The wildlife is of course of the upmost importance to us on this tour and all other tours run by us. All pictures and videos which we take of wild snow leopards are handed over to the Snow Leopard Conservancy for their on going studies. This helps to keep tabs on the individuals in the area and further understand the behaviour of the species; as the snow leopard is still far from understood completely, every sighting is invaluable to conservation and research efforts. We also actively campaign against poaching and the illegal fur trade worldwide; we are also keen to report any abuse of the environment or wildlife that we see to the local authorities.

The Impacts of this Trip

The local community benefits directly from this tour in many ways. The most obvious being that the porters, pony-men, snow leopard trackers, cooks and camp assistants are all local people who are handsomely paid for their tireless work. This as made guiding a genuine career prospect which has helped to keep the current generation of men in the villages (as opposed to the migration out of the mountains and into the towns and cities). The other major impact is that when staying at the homestays in Rumbak or Ullay, this is run by the Snow Leopard Conservancy; the money from the homestay is split to fund many projects in the village as well as some being given direct the host families. Some of the more important projects which are funded are solar powered water heaters, better corrals for their livestock at night (to avoid snow leopard and Tibetan wolf predation) and training of snow leopard guides and trackers.
All our guests are encouraged to embrace and understand Buddhism and the daily lives of the local people, we find that this is the best way for the local ethos and culture to embed itself into foreigners and as a result the awareness of the area and its people becomes more ingrained in the mindset of tourists.


2 Reviews of Snow Leopard tracking in the Himalayas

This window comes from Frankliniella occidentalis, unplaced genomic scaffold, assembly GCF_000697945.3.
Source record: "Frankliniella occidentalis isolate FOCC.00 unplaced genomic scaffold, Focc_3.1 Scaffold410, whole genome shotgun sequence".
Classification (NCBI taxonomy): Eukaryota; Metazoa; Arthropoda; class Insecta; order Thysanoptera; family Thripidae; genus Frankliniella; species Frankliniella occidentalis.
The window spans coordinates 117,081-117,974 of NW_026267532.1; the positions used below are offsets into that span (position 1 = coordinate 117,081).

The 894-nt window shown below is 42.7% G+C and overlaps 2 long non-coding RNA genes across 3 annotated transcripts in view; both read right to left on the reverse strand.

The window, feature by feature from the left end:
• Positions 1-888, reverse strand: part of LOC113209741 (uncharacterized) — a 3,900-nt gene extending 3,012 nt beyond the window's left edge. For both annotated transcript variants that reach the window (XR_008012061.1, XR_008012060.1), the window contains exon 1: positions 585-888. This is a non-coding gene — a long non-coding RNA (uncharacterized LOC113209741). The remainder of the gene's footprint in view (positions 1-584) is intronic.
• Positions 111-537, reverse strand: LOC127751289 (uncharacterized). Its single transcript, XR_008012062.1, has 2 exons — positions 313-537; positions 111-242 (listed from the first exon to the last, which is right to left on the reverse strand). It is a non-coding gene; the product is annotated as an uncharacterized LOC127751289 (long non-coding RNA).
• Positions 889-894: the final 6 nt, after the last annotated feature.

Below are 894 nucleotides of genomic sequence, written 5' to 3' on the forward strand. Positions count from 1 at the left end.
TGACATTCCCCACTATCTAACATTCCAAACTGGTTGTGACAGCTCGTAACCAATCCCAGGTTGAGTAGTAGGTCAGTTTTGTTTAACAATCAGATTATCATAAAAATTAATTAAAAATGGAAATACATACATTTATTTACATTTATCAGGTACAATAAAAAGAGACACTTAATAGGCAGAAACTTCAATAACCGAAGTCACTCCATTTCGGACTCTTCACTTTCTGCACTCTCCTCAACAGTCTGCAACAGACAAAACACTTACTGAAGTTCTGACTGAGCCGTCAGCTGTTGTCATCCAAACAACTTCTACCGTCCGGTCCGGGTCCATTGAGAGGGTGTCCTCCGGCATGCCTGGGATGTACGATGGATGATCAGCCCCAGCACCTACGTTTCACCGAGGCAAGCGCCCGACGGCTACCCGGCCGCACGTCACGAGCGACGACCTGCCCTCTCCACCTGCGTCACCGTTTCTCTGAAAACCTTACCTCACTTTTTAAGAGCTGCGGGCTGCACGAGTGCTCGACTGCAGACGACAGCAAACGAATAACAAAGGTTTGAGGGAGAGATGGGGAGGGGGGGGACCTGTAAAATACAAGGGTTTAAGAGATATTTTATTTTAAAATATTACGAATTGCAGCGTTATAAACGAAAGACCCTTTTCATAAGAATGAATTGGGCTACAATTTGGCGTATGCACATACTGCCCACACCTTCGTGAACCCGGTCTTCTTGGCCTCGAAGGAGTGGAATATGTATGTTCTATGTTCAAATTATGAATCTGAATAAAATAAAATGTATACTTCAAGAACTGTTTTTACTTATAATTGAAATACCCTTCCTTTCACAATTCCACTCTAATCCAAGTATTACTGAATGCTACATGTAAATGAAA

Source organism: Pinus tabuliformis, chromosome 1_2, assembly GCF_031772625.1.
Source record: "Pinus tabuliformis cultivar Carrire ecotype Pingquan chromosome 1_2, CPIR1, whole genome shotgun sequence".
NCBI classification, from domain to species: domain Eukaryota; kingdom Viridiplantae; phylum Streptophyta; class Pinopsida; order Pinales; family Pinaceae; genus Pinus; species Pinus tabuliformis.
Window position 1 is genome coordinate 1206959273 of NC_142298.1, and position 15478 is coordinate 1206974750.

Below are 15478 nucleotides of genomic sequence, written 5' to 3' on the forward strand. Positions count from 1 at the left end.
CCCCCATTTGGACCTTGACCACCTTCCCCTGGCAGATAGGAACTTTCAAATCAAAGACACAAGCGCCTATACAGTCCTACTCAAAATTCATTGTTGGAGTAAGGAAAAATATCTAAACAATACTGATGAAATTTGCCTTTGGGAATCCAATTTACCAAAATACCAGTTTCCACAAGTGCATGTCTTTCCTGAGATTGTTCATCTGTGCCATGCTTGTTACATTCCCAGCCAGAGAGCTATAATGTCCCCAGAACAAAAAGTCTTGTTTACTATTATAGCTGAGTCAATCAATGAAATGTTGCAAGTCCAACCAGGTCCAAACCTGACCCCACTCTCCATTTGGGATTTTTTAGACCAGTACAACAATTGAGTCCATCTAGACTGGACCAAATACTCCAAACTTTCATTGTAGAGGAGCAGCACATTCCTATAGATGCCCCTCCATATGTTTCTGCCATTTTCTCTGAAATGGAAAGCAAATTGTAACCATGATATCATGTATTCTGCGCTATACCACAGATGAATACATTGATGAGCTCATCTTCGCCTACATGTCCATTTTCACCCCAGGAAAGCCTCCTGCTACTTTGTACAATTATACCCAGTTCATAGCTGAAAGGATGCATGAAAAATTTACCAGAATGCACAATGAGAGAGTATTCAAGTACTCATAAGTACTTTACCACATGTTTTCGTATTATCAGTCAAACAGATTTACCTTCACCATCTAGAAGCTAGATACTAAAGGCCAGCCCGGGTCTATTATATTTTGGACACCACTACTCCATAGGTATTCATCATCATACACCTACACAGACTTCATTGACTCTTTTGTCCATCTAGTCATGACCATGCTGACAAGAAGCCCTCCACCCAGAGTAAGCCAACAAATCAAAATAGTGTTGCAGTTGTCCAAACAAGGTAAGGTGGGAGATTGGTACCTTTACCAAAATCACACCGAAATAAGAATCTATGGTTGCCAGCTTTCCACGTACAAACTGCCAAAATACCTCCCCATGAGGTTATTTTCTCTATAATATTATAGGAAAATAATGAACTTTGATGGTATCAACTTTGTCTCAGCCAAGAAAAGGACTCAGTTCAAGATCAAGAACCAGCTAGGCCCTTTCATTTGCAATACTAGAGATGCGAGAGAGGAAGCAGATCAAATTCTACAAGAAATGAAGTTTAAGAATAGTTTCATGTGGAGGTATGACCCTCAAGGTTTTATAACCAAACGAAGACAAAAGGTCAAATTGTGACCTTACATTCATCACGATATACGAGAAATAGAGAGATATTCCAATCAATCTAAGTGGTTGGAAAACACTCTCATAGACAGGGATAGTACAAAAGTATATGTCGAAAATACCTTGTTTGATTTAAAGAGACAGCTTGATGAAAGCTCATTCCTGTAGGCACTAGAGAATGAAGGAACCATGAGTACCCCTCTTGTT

4.5 out of 5 stars

In depth story review

“We walked up the valley to another campsite and when we got there, people were excited because they had just seen a snow leopard. I couldnít believe it.”

Reviewed on 26 Mar 2018 by

1. What was the most memorable or exciting part of your holiday?

Six sightings of snow leopards, one quite close-200-250m.

2. What tips would you give other travellers booking this holiday?

Look closely at your proposed itinerary, and just who is going to provide the service.

3. Did you feel that your holiday benefited local people, reduced environmental impacts or supported conservation?

There were many other tourists looking for snow leopards so the service provided by guides, cooks and porters, ponymen, etc was obviously a good source of employment. Because of this wildlife were respected, although the Ladakhi people respect all life.

4. Finally, how would you rate your holiday overall?

I achieved the goal of seeing snow leopards and really enjoyed the pretty extreme environment. However, aspects of the arrangements were not satisfactory, and their agents did not respect requirements or did not pass on the specific itinerary that I expected to work to. Despite operator/agent failings the Himalaya visit was brilliant.

Reviewed on 11 Apr 2014 by

1. What was the most memorable or exciting part of your holiday?

Actually being able to watch snow leopards in the wild - the main aim of the trip. We spent nearly 50 hours watching interaction between several different cats including hunting and mating.

2. What tips would you give other travellers booking this holiday?

Make sure you have good telescope, binoculars and camera lenses. Even if you don't see snow leopards, they are needed for the birdlife. Suggest getting a solar powered charger for electrical equipment - they don't weigh much and work really well. Have a care if you suffer from vertigo - you will be climbing up the side of mountains and walking along narrow trails in order to get good vantage points!

3. Did you feel that your holiday benefited local people, reduced environmental impacts or supported conservation?

The tour employed local people during the "non tourist season", encouraged their interest in the ecology of the area, particularly the snow leopards, and tried to ensure no litter was left in the national park - any bottles or rubbish spotted was picked up. Our guide (who works for the wildlife department) was keen to increase the fees and also limit the numbers of people coming into the park in an effort to protect the environment. I believe that something should be done in the way of improving toilet facilities at the camp to prevent seepage into the water system rather than just digging pits and then filling them in.

4. Finally, how would you rate your holiday overall?

Excellent - I consider myself very privileged to have seen not only these big cats in their natural habitat but also the other flora and fauna in Hemis. The camp staff were great and really looked after us and I would recommend the Shanti Home Hotel in Delhi to anybody.